Jump on a plane and come to this forest, David Lynch said. Farren had no idea his character would become one of Lynchs most terrifying creations
As one of the most memorable new cast members in one of the most acclaimed television series of the year, Australian actor Eamon Farren has good reason to sound as excited as he does down the line from Los Angeles.
Last week, critic Matt Zoller Seitz claimed Twin Peaks: The Return which is only eight episodes into its 18-part season as the best TV series of 2017, even if the ten remaining episodes of this show consisted of a black screen with a timecode at the bottom. And no new character in the show has generated as much discussion as Farrens Richard Horne, who quickly became one of the most powerful embodiments of evil in the shows history. Its certainly a long way from his last on-screen outing, as a French lounge singer in Australian indie film Girl Asleep.
In December 2015 I was doing a play at the Sydney Theatre Company with Cate Blanchett and Richard Roxburgh called The Present, Farren says. Id just finished a matinee show, I went outside, and there was a message on my phone from my agent saying that David [Lynch, director] had got in touch, and if I wanted to do it there was a role in the new Twin Peaks for me. And I was like, Uhhh I think yes, we will do that!
Farren never asked why he was cast in the series, he says. But I did a film with [Lynchs] daughter Jennifer called Chained, and I assume that he saw that.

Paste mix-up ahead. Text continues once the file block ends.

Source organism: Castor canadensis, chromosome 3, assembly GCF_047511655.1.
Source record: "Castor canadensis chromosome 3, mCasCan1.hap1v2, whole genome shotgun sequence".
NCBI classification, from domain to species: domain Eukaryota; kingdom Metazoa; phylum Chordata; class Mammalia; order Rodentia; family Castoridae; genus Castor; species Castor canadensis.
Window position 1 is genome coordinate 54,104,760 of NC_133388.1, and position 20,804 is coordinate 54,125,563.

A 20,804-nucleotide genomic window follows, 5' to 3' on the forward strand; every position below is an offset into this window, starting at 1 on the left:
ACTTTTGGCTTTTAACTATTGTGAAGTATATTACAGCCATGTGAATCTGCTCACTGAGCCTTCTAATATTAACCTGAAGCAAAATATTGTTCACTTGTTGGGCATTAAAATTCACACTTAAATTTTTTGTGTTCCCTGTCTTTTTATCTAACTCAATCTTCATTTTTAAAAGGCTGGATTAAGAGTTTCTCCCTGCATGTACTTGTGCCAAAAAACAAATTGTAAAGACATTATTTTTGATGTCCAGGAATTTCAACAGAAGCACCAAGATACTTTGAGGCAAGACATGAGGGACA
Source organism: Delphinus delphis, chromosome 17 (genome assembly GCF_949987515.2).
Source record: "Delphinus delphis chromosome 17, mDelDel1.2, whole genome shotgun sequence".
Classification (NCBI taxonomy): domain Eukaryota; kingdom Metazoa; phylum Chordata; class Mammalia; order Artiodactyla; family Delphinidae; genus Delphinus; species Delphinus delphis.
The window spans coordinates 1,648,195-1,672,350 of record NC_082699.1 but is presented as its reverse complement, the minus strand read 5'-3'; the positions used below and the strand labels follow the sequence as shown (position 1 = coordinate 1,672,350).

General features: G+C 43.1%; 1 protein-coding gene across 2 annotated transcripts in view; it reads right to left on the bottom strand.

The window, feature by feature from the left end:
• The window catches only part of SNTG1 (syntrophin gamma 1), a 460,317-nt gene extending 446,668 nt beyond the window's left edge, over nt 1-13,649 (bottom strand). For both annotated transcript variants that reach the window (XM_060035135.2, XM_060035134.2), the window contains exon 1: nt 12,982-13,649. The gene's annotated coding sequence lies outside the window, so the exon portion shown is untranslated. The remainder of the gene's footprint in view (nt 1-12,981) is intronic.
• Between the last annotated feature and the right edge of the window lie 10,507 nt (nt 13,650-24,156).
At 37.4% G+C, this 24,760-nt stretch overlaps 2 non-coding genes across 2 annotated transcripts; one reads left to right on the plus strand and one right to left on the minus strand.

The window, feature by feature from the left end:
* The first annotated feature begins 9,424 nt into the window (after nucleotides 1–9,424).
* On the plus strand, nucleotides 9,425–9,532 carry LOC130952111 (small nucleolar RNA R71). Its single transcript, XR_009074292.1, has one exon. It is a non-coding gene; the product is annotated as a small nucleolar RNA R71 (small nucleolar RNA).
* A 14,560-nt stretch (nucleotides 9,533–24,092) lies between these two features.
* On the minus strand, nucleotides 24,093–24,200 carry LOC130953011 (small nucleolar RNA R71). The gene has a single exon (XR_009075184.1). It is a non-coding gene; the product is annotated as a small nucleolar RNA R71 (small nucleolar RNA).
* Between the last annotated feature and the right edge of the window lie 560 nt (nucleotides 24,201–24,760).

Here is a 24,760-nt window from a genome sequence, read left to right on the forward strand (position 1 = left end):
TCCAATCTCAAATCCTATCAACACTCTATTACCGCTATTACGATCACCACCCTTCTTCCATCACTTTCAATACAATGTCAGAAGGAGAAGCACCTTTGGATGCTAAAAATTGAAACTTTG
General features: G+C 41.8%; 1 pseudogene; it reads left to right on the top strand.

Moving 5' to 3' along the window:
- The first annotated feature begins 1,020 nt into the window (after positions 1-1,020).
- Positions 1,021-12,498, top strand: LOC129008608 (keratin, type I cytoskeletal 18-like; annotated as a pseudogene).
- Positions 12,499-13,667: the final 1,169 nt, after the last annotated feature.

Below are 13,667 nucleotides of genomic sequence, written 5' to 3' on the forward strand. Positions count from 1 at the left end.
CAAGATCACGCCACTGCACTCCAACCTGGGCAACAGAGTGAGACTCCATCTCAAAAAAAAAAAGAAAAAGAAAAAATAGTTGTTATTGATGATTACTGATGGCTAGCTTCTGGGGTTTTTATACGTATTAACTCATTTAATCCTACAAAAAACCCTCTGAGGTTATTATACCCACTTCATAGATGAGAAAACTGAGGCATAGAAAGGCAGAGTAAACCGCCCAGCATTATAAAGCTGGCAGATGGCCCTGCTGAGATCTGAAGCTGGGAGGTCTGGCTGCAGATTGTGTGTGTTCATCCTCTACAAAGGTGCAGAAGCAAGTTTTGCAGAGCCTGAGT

As fans of the show know, Lynch is reticent to provide easy answers. Later, I had a quick chat with David, and he said, Do you have any questions? and I said, I have a million questions. First of all, can you tell me who Im playing? He said, No buddy. Just jump on a plane and come to this forest and make a cool thing with some cool people.
With secrecy surrounding the project from the very beginning, Farren was unable to share this news with anyone else for 18 months, until Lynch released the 217-long cast list.
Farren had little conversation about his character with Lynch or the shows co-writer Mark Frost and to this day has no idea which episodes he will be appearing in until they air. Richard Horne was written as a throwback to 50s noir, with no discussions about backstory or motivation. The tight timeframe meant Farrens research was limited to binge-watching the first two seasons before arriving on set.
It was a pretty gnarly ride, he laughs. But I wouldnt have it any other way. I closed the show on a Saturday night and arrived in Seattle on the next Sunday and we started shooting. I went into it really super-fresh and that was the perfect way to do it.
Its no exaggeration to say Farrens character, Richard Horne, has been blessed with one of the most chilling introductions in TV history. Within hours of his first scene being aired, his transition from ice-cool rebel to menacing sexual predator and later to an out-of-his-depth drug dealer was being likened to another of Lynchs most terrifying creations: Dennis Hoppers iconic Frank Booth in Blue Velvet.
In my first episode there was some pretty horrific stuff, says Farren. In the second ep, yeah he gets thrown into a whole different context. I think thats the beauty of what Lynch does with character: he really lets you have a bit of carrot, and then he subverts the whole thing. Thats why his characters endure because they pivot, theyre surprising, theyre like humans. Thats whats fun to play about those people.
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